Though the story tackled many topics, the more complicated ventures being the Mexican-American identity, diplomacy, war, deportation, as well as fractured family structures, mental illness and coming of age. I walked out of the show feeling like a part of it was inaccessible. As if, the truth of the Mexican-American experience is one you only get if you are. The motion of the actors, the vibrant gestures and deep love is made distant when layered behind the telling of the “American story.”
Maybe that is what this play is about. Acknowledging the tension that America has on Mexican and other Latinx communities living here now. The play contains a simplistic American-friendly story that might appeal to the masses, but the playwright refuses to let their story be limited by our perspective. Adding in layers of Mexican-American identity which defies the simple story that might be more accessible to mass audiences. What is gained by making this layered story where the Mexican-American identity is kept slightly at a distance is that it keeps it safe from consumption and access by those who do not embody or identify with the experience, which can often be the root of erasure.
Recalling the older latinx man sitting in front of me and how he rejoiced in places I wasn’t intuitively inclined to, I realized maybe Hope was about seeing the play through the layer most accessible to you. Maybe in Hope everyone saw what they could. For me, Hope embodied complexities that we would rather distance ourselves from like childhood traumas and how they lead to broken families; a reminder that in the time of Scorpio moon, the simplest thing might be the most inaccessible if not without the complexities.
The Brother’s Size, directed by Monty Cole, gives the audience a view into black masculinity like looking at the inside of a geode. Though masculinity is typically portrayed as being at odds with vulnerability and sensuality, the beauty of this play lies in bringing exposure to the softer relationships between the men. Brought to life by playwright Tarell Alvin McCraney, Oshoosi (Patrick Agada), Ogun (Manny Buckley), and Elegba (Rashaad Hall) skillfully showcase through friendship and brotherhood a nuanced view of masculinity, which allows the audience an insight that feels both vulnerable and private.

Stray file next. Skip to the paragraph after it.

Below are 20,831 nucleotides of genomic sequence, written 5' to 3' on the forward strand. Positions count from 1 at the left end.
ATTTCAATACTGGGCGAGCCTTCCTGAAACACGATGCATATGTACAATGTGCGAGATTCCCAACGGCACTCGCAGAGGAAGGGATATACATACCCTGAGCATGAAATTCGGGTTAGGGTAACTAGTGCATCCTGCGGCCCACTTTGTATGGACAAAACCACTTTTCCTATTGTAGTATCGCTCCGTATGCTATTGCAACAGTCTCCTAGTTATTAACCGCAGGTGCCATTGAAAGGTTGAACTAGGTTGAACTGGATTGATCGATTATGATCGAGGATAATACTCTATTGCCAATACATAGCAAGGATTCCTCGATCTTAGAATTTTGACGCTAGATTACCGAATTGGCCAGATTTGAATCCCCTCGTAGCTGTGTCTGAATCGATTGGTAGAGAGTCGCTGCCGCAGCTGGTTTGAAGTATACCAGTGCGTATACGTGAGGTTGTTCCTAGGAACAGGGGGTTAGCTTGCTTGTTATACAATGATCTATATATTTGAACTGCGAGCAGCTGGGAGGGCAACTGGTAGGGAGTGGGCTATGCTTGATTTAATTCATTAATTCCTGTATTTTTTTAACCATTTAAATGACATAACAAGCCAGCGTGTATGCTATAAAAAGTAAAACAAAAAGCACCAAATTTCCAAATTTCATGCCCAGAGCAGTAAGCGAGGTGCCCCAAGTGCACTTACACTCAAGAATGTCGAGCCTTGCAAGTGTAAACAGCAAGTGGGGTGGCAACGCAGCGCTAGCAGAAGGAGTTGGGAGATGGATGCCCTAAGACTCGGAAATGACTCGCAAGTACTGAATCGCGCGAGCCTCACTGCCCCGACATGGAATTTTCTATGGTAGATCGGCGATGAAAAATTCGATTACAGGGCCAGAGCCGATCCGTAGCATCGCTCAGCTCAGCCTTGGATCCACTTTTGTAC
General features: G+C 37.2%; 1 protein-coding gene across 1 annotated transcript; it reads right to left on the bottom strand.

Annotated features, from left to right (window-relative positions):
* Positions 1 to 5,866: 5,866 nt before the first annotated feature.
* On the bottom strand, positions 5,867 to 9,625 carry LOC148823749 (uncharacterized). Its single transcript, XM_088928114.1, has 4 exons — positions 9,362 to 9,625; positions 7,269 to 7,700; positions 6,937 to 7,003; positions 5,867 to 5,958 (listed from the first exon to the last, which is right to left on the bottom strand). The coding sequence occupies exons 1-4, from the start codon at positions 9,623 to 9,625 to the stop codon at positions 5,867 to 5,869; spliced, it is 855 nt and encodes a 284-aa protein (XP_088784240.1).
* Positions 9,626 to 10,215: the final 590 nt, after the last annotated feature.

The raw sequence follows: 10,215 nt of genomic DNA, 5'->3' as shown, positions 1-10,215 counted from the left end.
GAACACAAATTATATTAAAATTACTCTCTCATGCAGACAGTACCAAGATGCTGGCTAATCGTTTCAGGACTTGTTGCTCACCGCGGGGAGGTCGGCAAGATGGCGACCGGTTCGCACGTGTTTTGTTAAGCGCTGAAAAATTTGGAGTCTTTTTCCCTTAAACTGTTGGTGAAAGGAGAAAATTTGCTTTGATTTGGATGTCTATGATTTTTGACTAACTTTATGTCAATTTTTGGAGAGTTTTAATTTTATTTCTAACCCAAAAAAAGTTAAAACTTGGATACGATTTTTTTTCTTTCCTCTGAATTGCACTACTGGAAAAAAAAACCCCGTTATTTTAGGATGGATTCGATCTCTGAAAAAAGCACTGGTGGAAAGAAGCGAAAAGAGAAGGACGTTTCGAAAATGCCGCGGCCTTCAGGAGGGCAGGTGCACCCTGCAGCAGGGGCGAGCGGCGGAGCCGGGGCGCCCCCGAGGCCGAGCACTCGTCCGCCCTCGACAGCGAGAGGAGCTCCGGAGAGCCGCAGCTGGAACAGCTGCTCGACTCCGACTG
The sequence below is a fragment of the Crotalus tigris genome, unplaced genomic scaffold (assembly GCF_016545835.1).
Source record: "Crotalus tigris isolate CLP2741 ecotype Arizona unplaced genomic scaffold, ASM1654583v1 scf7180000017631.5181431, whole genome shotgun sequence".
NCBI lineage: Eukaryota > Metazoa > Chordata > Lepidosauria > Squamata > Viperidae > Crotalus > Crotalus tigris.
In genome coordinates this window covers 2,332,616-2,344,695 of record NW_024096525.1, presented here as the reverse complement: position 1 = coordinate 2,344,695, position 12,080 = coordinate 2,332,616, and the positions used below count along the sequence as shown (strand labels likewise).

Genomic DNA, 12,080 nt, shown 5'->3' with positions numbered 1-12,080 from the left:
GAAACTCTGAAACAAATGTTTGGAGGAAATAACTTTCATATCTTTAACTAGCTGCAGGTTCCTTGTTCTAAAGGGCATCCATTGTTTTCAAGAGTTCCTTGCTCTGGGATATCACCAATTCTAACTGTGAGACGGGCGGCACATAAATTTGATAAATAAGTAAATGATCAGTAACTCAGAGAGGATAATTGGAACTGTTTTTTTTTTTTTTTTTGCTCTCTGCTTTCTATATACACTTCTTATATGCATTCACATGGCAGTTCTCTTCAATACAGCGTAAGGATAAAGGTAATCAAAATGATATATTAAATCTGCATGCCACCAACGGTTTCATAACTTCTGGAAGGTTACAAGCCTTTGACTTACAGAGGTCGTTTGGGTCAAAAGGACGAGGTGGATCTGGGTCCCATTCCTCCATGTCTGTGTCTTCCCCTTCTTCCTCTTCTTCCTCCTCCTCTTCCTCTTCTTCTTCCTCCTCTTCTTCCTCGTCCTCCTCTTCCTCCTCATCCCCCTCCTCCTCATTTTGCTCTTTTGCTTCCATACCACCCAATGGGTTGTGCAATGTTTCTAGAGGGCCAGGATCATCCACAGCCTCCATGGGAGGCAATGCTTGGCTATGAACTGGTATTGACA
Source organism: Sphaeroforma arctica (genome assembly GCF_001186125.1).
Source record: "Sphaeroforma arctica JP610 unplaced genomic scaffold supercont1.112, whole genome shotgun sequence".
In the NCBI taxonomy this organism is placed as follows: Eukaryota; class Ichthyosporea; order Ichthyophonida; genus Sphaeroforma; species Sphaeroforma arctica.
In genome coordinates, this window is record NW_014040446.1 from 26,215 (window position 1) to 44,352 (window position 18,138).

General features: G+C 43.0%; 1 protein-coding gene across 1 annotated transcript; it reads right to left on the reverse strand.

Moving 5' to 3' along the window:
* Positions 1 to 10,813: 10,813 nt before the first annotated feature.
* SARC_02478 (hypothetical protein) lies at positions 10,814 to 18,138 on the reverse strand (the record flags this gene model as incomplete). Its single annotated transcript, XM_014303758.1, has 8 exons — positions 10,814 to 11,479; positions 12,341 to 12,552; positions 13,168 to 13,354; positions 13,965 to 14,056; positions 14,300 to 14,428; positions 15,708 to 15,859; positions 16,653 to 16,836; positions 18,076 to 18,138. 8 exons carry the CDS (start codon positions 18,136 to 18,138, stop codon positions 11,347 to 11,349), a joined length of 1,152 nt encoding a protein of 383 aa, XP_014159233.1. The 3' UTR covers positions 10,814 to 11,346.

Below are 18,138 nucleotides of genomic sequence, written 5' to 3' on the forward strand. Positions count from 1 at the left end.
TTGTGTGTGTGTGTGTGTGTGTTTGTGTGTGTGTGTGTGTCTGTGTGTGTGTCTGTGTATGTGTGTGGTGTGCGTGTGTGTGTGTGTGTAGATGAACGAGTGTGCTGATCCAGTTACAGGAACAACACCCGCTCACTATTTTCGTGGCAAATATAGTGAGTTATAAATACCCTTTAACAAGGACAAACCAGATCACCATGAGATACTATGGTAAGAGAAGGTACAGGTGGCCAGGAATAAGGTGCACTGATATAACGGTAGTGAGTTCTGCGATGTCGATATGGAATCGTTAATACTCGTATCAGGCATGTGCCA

Cole, in his direction, highlights the softness of the pain of brotherhood through oral storytelling and music. Truthfully portrayed by Agada, we follow Oshoosi who embodies the feeling of the younger brother, someone who needs to be protected. As a formerly incarcerated man, he struggles with what it means to be free in a world that must ‘let’ him be free. Though Oshoosi has been let out of jail, the feeling that he has served his punishment and is now free has not set in as the prospect of prison or fruitless work looms over him. As he explores this freedom, the need to protect him grows stronger in his older brother Ogun (Buckley), and his friend Elegba (Hall).
Alongside the beautifully written words by McCraney, cohesion between the design elements allows the juxtaposition of hard and soft to run steady throughout the play like the drum in the opening number, choreographed by Breon Arzell . Yu Shibagaki, scenic designer, balances hardness and exposure. The shredded tire landscape that makes the ground along with sturdier shovels and tires give the set a feeling of being dense and solid. Yet the simplicity of the back wall heightens the sense of vulnerability through its exposure. The audience gets to see what we typically do not see. This exposed wall makes a perfect canvas for projection designer Rasean Davonte Johnson to showcase a tight view of the actors that highlights closeness and cinematic intimacy.
In this raw view of the tenderness between brothers, the audience is left yearning for black boy joy.